A user may enter commands and information into computer 702 via input devices such as a keyboard 734 and a pointing device 736 (e.g., a “mouse”). Other input devices 738 (not shown specifically) may include a microphone, joystick, game pad, satellite dish, serial port, scanner, and/or the like. These and other input devices are connected to the processing unit 704 via input/output interfaces 740 that are coupled to the system bus 708, but may be connected by other interface and bus structures, such as a parallel port, game port, or a universal serial bus (USB).
A monitor 742 or other type of display device may also be connected to the system bus 708 via an interface, such as a video adapter 744. In addition to the monitor 742, other output peripheral devices may include components, such as speakers (not shown) and a printer 746, which may be connected to computer 702 via the input/output interfaces 740.
Computer 702 may operate in a networked environment using logical connections to one or more remote computers, such as a remote computing device 748. By way of example, the remote computing device 748 may be a personal computer, a portable computer, a server, a router, a network computer, a peer device or other common network node, and the like. The remote computing device 748 is illustrated as a portable computer that may include many or all of the elements and features described herein, relative to computer 702.
Logical connections between computer 702 and the remote computer 748 are depicted as a local area network (LAN) 750 and a general wide area network (WAN) 752. Such networking environments are commonplace in offices, enterprise-wide computer networks, intranets, and the Internet. Such networking environments may be wired or wireless.
When implemented in a LAN networking environment, the computer 702 is connected to a local network 750 via a network interface or adapter 754. When implemented in a WAN networking environment, the computer 702 typically includes a modem 756 or other means for establishing communications over the wide network 752. The modem 756, which may be internal or external to computer 702, may be connected to the system bus 708 via the input/output interfaces 740 or other appropriate mechanisms. It is to be appreciated that the illustrated network connections are exemplary and that other means of establishing communication link(s) between the computers 702 and 748 may be employed.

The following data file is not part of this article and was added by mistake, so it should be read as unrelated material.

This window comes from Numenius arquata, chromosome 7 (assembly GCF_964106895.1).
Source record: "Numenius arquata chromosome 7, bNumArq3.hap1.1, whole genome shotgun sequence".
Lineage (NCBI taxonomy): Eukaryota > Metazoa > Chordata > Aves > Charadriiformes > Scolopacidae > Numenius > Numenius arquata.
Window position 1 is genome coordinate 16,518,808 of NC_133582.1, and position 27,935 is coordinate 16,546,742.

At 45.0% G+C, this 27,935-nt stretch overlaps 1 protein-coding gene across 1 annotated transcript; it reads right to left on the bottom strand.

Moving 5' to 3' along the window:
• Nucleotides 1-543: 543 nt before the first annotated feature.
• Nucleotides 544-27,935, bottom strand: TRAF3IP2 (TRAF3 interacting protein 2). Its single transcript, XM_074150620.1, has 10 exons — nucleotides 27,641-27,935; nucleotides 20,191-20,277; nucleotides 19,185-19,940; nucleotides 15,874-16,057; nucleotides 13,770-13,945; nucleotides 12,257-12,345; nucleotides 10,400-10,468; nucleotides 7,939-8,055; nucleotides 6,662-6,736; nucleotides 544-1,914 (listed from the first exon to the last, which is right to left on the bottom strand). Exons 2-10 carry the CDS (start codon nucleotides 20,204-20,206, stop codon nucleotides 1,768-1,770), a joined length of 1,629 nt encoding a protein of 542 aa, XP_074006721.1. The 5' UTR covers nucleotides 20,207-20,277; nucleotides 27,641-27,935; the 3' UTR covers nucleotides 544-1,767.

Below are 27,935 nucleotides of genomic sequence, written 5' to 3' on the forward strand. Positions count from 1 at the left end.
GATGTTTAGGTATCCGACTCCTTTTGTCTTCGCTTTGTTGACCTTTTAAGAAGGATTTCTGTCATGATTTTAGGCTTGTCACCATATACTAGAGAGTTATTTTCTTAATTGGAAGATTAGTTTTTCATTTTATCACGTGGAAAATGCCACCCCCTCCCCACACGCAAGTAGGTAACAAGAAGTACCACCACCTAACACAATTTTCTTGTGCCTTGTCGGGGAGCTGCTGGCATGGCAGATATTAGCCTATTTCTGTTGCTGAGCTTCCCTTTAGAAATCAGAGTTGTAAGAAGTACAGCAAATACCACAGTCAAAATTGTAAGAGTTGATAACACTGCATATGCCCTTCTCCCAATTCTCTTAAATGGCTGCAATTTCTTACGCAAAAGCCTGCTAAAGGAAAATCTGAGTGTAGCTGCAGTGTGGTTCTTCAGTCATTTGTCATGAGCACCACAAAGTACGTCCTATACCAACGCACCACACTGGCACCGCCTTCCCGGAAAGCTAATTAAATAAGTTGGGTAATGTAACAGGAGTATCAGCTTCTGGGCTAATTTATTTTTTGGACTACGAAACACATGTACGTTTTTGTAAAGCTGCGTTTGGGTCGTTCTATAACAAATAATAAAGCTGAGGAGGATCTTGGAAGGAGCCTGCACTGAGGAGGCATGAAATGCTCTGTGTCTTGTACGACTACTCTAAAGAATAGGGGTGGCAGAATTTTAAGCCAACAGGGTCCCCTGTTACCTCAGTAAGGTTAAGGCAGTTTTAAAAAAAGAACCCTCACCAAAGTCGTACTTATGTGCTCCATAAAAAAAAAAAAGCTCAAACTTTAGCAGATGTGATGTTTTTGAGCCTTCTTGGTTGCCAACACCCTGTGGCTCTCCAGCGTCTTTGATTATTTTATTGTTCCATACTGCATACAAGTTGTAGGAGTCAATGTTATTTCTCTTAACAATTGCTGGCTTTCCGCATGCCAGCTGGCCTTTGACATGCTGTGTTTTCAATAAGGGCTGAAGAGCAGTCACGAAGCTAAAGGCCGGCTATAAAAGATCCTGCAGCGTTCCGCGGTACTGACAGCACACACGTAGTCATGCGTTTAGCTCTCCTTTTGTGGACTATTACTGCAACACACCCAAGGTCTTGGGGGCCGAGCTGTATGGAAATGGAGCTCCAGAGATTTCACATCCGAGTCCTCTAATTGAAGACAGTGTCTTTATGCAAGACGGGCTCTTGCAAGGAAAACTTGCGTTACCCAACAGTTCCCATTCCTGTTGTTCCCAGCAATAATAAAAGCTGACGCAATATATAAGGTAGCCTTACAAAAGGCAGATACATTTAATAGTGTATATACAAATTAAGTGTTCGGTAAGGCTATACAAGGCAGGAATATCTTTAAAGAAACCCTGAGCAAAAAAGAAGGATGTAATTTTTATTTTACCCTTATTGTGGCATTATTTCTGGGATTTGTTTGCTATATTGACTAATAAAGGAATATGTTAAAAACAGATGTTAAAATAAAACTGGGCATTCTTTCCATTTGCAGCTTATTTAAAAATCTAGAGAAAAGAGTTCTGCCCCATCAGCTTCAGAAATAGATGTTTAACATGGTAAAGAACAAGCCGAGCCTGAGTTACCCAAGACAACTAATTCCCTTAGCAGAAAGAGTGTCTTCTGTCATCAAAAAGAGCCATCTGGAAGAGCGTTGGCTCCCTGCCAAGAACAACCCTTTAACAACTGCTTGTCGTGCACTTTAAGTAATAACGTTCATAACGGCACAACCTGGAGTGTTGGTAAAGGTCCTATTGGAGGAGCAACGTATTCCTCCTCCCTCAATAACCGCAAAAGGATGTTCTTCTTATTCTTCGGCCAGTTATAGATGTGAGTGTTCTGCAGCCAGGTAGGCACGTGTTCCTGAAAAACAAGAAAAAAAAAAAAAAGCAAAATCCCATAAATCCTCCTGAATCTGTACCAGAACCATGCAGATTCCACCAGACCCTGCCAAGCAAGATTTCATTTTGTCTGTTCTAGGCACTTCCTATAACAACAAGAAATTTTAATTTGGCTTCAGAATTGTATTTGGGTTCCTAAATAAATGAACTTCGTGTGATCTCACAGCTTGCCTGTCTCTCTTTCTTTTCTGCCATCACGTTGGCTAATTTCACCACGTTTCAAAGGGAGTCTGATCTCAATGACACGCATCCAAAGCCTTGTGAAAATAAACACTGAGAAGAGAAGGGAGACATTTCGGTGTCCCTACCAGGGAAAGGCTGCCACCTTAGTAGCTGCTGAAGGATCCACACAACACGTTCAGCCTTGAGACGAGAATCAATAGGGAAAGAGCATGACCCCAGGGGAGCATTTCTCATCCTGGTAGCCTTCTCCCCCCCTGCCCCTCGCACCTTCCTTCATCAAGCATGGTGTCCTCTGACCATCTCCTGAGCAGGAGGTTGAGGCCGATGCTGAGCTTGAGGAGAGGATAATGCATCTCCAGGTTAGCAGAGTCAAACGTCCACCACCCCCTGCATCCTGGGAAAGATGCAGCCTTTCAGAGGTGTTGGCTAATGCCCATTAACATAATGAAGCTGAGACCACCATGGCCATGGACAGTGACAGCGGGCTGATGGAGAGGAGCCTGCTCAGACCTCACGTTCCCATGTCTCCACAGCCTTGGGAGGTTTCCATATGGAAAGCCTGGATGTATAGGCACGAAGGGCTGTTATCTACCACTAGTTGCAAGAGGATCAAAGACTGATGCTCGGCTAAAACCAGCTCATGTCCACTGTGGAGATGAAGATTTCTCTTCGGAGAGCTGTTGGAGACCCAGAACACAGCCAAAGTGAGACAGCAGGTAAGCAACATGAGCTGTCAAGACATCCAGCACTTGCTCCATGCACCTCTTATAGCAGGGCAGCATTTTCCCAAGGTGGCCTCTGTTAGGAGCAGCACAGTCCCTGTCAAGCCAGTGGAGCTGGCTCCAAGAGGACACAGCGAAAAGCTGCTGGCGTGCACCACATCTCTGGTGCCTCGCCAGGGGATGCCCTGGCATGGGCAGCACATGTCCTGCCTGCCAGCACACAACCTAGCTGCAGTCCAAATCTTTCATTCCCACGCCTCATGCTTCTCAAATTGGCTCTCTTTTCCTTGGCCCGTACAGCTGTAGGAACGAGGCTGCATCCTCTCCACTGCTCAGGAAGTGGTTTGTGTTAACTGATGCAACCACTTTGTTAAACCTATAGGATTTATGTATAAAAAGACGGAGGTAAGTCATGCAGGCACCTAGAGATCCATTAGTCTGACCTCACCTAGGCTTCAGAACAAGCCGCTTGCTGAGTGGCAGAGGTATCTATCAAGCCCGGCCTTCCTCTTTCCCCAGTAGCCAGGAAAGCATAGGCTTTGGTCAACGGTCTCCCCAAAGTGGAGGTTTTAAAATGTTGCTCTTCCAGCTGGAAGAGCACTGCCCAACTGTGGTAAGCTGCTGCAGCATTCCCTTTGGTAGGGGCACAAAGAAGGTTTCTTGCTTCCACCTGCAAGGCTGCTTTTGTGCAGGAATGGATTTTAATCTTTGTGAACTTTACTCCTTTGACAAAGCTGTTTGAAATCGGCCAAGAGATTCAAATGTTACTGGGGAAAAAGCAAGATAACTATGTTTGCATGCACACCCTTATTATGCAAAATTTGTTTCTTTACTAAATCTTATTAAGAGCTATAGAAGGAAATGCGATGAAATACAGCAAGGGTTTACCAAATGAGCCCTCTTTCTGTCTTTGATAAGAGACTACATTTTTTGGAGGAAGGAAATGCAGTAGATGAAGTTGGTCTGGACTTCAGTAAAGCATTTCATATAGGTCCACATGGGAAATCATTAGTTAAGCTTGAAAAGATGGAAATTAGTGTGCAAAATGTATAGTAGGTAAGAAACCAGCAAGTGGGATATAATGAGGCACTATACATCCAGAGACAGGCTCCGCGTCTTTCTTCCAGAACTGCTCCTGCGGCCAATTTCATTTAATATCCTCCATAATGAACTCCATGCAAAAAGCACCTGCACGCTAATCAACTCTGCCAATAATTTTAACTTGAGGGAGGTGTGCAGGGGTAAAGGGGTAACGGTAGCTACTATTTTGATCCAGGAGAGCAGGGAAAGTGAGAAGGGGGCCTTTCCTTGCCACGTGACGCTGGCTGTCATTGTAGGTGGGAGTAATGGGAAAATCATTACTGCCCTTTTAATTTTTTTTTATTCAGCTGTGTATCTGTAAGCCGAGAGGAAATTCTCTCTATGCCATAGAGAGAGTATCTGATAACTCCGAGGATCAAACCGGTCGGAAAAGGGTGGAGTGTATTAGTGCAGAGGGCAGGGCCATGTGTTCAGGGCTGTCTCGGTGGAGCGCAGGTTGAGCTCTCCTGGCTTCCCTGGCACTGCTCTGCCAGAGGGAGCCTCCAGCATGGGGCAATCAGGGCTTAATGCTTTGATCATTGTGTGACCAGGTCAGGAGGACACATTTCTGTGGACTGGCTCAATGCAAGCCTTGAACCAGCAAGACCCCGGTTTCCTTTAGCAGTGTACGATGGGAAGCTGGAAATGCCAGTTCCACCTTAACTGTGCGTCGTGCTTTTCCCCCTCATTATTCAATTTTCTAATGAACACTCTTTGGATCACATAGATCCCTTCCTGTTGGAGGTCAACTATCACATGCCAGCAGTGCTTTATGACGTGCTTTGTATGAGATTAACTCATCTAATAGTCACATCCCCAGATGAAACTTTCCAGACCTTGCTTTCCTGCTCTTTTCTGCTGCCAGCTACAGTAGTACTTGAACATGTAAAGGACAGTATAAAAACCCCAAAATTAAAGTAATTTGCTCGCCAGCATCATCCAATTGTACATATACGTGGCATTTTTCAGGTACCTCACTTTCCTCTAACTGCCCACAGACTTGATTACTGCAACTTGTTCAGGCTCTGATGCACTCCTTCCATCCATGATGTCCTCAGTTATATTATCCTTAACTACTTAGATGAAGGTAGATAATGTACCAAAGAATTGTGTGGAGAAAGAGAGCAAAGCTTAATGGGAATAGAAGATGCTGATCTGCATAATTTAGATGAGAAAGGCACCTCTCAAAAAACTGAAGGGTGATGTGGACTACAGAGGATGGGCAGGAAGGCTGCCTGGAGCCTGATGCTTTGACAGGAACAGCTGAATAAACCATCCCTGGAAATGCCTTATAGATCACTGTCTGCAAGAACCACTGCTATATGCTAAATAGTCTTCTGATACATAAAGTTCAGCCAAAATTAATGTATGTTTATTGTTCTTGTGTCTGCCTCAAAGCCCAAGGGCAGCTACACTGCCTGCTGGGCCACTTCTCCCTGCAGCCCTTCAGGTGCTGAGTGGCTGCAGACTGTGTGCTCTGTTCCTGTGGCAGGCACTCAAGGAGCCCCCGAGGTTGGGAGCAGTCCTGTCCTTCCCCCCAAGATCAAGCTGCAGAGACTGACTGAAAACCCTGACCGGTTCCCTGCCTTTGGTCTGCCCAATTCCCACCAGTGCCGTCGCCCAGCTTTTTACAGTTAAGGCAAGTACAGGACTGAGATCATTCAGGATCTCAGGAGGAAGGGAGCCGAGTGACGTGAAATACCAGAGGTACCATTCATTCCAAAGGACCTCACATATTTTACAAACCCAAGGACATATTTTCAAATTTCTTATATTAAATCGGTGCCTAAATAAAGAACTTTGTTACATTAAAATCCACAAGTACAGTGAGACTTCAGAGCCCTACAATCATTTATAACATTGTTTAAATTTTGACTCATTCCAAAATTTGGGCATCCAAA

In a networked environment, such as that illustrated with computing environment 700, program modules depicted, relative to the computer 702 or portions thereof, may be stored in a remote memory storage device. By way of example, remote application programs 758 reside on a memory device of remote computer 748. For purposes of illustration, application programs and other executable program components, such as the operating system, are illustrated herein as discrete blocks, although it is recognized that such programs and components reside at various times in different storage components of the computing device 702, and are executed by the data processor(s) of the computer.
An implementation of an exemplary network-performance tuner may be described in the general context of computer-executable instructions, such as program modules, executed by one or more computers or other devices. Generally, program modules include routines, programs, objects, components, data structures, etc. that perform particular tasks or implement particular abstract data types. Typically, the functionality of the program modules may be combined or distributed as desired in various embodiments.
Exemplary Operating Environment